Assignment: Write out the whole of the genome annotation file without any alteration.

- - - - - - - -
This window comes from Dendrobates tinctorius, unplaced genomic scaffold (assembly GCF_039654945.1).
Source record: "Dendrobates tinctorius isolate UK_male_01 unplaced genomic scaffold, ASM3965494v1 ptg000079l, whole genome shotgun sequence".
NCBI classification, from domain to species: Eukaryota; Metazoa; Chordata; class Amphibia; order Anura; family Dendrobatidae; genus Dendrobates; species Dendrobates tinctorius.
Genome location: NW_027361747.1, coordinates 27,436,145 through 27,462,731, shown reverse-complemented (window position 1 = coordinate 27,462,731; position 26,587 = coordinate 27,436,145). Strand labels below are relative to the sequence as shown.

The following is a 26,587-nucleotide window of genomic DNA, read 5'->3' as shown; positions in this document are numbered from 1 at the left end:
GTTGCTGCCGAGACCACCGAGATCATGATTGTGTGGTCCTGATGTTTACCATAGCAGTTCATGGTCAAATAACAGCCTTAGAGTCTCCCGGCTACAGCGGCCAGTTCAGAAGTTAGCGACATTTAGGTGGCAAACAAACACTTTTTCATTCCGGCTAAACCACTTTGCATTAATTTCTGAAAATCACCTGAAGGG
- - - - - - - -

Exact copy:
This window comes from Dendrobates tinctorius, unplaced genomic scaffold (assembly GCF_039654945.1).
Source record: "Dendrobates tinctorius isolate UK_male_01 unplaced genomic scaffold, ASM3965494v1 ptg000079l, whole genome shotgun sequence".
NCBI classification, from domain to species: Eukaryota; Metazoa; Chordata; class Amphibia; order Anura; family Dendrobatidae; genus Dendrobates; species Dendrobates tinctorius.
Genome location: NW_027361747.1, coordinates 27,436,145 through 27,462,731, shown reverse-complemented (window position 1 = coordinate 27,462,731; position 26,587 = coordinate 27,436,145). Strand labels below are relative to the sequence as shown.

The following is a 26,587-nucleotide window of genomic DNA, read 5'->3' as shown; positions in this document are numbered from 1 at the left end:
GTTGCTGCCGAGACCACCGAGATCATGATTGTGTGGTCCTGATGTTTACCATAGCAGTTCATGGTCAAATAACAGCCTTAGAGTCTCCCGGCTACAGCGGCCAGTTCAGAAGTTAGCGACATTTAGGTGGCAAACAAACACTTTTTCATTCCGGCTAAACCACTTTGCATTAATTTCTGAAAATCACCTGAAGGG